Many years later when working with disabled people I quoted him often.  Cambodians even now are derisory towards them. In fact they do the same, nickname people, address them in insulting terms based on their disability. A group of my colleagues and clients so insulted in public had the bravery to register a defamation complaint.  The Police investigated and concluded that it was true.  However, after a high-level visit to the court, the Prosecutor decided to take no action*.  If more recent reports in the local press are credible, my friends are not the only ones to receive his brand of justice.

* This nuanced comment will not be lost on those in the know.

Most Inspiring boss 

No doubt here who was my best boss and from whom I learned most.  Jim Clare was Dorset County Personnel Officer. He was also Chairman of Dorset Football Association and supporter of Arsenal and Bournemouth – he actually predicted Bournemouth’s rise to the top. (Jim's successor was, shall we say his opposite, though I should thank him. His conduct towards me led to my resignation; overseas trip to St Helena Island, and the rest of my life as they say is history!)

“When we get over this hump” Jim at internal meetings would say, meaning when the current high workload died down, we could tackle some long neglected issues. (We never did get over that hump, it was and is part and parcel of work.) At my first internal meeting, because I was new to the team, he announced a re-allocation of the responsibilities for advising departments/services. Defying all logic, and much to the pleasure and relief of my new colleagues, denoted in their beaming smiles, he told me: “John, you are the youngest and have most to learn – you take advising the Chief Executive, one Kenneth Abel CBE.” Jim continued “Now this lot know that all of you can always count on my backing out there, even when you're wrong. If you are wrong, we come back here and we discuss it between us.” The smiles suggested that Mr Abel was not the easiest of people to deal with or to cross.  I was soon to learn that and test Jim’s backing.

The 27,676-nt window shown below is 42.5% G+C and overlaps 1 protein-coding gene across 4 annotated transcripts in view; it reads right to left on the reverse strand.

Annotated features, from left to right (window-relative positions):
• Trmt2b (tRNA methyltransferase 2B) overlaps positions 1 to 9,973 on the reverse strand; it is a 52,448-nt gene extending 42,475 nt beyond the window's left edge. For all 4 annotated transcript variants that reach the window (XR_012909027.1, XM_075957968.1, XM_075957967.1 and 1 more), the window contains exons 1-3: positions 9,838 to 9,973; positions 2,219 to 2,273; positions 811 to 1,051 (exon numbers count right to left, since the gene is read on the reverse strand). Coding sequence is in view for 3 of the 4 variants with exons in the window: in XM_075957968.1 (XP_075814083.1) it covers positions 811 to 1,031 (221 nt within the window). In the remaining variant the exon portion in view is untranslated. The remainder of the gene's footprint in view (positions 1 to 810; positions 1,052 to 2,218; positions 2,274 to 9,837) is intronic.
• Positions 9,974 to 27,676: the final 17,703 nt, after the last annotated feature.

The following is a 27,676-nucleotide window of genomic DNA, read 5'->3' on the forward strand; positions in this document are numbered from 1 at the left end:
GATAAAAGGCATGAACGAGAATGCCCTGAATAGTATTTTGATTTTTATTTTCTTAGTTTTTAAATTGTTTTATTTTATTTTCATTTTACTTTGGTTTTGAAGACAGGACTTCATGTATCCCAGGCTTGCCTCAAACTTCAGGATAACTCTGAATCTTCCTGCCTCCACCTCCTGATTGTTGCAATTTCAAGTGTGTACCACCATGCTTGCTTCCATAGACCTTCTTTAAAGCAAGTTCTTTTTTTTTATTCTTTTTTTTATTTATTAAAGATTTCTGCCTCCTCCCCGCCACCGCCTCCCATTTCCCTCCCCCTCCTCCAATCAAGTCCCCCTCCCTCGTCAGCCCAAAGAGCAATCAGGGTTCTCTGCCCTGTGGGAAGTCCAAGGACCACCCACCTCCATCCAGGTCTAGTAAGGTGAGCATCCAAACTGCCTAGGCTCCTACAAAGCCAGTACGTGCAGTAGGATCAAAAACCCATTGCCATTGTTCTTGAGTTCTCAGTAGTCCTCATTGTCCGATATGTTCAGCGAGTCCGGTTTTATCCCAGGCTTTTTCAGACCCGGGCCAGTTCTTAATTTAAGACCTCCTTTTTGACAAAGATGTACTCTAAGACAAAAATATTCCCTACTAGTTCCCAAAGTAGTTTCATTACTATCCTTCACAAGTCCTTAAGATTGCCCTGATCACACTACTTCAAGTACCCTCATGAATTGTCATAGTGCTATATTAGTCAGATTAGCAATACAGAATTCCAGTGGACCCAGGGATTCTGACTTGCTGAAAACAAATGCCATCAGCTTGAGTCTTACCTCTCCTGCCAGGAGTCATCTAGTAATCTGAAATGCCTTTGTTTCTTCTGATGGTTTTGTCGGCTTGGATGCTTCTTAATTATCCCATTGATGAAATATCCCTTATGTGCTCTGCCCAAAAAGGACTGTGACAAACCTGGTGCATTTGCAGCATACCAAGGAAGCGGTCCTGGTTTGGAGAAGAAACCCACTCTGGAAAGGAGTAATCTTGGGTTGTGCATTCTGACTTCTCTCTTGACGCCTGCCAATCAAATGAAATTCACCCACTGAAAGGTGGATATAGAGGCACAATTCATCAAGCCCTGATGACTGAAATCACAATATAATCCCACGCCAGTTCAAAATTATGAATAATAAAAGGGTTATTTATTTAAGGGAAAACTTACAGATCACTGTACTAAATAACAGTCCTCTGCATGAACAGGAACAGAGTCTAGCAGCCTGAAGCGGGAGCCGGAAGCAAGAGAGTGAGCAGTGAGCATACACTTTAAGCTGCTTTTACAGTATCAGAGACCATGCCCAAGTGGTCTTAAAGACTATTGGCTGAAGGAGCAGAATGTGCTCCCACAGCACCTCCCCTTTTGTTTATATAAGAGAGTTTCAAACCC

Ruth, our employment contracts administrator, asked me to check an employment termination letter to go to Mr Abel to sign. “Who asked you to do this” I asked. “Marilyn, Mr Abel’s Secretary”.  I went to see her. She confirmed that he had indeed dismissed the employee that morning. I asked to see him but he was busy. “Sorry, I need to see him. This letter shouldn't go  Gingerly she went in and after a while I was ushered in.

“Well, Lowrie” – he always used surnames “What is it?” “I believe someone may have misunderstood, they say you want this letter to sign and send?” “No that is correct, I terminated him.  Clear-cut case!” And with that he returned to studying his papers, in a gesture to indicate I should go. I stayed. After a while he looked up Well? We have a slight problem. I don't think you can do this, Sir. There was a recent case at the Employment Appeals Tribunal called 'The Phantom Football Match'. I have a copy....". “What!”  He immediately summoned Jim on his loud-speaking telephone. Jim arrived promptly with the diminutive Social Services Director, Jack Hanson.

The three of us stood like errant pupils before the Headmaster. “Lowrie tells me as Chief Executive, I can’t do this.  He waved his letter.  Jim looked at Jack, Jack returned the look, and then all three looked at me. “I think......the Council gives authority to appoint and dismiss this employee to the Director of Social Services.......not the Chief Executive! We could lose a case of unfair dismissal.” There was one of those interminable silences before another “Well?”
Dorset's most famous author and son